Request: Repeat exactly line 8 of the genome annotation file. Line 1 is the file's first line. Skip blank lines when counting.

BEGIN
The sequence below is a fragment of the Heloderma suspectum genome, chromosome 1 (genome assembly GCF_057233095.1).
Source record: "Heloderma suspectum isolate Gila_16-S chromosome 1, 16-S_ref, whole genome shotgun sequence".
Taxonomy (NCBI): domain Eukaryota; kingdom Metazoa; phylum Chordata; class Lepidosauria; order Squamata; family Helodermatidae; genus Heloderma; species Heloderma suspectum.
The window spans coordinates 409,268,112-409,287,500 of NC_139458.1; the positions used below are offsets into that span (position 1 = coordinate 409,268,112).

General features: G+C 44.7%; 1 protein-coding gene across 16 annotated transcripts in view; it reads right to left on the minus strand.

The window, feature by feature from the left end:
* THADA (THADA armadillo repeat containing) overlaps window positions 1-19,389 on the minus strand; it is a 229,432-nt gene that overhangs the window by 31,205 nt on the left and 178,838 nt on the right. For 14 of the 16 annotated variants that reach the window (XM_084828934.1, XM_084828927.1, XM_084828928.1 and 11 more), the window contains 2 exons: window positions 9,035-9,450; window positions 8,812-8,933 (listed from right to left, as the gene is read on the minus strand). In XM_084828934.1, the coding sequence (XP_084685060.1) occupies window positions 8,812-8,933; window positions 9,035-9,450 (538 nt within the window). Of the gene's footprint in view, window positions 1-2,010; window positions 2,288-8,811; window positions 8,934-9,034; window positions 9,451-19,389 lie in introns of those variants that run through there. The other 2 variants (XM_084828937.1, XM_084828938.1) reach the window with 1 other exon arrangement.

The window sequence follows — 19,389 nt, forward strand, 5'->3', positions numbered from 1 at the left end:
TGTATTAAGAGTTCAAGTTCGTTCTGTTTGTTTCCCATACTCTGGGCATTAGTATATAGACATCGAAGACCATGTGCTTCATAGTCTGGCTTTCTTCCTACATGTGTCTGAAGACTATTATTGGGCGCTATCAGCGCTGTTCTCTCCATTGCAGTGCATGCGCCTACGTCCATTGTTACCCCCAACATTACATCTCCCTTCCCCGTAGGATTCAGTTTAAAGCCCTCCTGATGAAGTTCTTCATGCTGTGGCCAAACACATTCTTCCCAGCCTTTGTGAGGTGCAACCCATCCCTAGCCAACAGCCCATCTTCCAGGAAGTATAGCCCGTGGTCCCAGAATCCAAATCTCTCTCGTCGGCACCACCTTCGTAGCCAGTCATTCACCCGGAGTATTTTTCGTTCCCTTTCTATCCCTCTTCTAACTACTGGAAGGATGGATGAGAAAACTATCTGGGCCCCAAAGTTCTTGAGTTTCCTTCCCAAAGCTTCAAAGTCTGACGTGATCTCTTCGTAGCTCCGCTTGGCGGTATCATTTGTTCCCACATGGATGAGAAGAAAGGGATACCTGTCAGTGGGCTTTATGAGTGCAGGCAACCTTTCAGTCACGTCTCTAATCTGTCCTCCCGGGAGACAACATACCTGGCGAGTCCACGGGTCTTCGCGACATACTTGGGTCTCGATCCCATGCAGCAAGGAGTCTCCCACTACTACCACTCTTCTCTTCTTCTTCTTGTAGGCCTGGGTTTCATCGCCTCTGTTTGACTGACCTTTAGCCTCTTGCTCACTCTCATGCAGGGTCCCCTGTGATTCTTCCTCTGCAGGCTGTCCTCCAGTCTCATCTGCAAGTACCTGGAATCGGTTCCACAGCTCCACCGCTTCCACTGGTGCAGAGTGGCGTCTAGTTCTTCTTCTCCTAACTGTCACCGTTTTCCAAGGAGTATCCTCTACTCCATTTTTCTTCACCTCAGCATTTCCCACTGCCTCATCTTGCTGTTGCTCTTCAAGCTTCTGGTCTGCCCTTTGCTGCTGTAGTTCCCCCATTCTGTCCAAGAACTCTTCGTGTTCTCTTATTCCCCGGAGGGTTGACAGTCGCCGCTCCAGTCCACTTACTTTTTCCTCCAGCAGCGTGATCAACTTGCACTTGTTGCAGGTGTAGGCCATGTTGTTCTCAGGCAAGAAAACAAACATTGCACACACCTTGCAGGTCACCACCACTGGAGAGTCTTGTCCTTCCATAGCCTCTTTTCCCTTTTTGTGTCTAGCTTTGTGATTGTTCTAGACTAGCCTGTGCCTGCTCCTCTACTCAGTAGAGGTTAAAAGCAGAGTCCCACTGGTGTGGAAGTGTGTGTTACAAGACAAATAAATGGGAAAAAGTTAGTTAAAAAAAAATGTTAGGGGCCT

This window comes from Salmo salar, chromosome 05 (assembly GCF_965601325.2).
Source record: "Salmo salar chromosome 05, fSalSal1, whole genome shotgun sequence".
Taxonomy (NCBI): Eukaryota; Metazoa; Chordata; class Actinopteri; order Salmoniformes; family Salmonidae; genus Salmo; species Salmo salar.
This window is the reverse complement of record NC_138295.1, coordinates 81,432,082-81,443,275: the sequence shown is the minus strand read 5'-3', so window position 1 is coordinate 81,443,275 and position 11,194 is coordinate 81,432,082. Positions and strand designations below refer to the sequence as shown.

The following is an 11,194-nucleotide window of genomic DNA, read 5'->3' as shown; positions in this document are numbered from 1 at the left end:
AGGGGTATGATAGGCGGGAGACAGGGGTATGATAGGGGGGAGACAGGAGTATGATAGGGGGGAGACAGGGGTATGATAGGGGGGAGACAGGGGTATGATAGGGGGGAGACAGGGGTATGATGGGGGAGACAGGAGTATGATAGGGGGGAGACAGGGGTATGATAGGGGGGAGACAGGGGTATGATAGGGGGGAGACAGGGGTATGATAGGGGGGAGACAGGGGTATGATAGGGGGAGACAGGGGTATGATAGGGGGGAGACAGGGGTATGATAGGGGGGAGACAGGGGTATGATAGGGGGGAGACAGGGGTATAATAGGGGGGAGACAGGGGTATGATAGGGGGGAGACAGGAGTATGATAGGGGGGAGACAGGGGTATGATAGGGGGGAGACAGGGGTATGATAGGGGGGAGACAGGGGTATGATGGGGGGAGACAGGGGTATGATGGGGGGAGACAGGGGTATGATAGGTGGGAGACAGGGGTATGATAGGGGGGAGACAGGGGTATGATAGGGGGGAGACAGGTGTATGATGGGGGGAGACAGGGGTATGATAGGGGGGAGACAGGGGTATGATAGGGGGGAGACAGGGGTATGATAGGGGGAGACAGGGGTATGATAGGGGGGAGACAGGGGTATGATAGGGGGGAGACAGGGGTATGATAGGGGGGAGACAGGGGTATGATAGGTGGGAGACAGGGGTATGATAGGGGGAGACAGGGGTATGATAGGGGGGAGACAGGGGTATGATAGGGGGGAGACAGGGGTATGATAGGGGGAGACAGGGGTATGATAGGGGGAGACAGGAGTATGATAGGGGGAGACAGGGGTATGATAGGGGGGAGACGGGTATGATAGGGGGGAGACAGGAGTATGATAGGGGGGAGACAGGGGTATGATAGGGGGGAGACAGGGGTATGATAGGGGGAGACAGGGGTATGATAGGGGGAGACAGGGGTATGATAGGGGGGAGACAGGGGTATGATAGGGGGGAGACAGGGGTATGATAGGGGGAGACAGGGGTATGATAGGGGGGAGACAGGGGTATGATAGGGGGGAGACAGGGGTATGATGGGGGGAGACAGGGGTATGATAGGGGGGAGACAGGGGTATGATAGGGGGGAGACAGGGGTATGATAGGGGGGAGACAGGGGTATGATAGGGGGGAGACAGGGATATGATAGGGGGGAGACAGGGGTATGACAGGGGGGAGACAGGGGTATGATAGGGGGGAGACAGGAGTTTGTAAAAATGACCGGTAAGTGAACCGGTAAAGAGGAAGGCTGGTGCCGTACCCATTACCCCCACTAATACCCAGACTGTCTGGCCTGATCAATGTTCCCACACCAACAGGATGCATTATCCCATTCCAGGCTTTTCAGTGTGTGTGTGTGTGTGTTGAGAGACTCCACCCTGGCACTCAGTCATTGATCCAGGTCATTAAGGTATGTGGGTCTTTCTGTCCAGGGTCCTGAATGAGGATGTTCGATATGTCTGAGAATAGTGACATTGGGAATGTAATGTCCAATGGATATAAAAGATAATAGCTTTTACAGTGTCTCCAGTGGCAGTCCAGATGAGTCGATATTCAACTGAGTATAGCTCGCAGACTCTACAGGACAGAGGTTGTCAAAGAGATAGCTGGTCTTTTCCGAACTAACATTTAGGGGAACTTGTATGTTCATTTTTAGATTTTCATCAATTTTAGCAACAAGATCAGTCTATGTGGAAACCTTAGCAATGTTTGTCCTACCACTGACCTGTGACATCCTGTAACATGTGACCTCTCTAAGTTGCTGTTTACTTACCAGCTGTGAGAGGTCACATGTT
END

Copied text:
The window sequence follows — 19,389 nt, forward strand, 5'->3', positions numbered from 1 at the left end: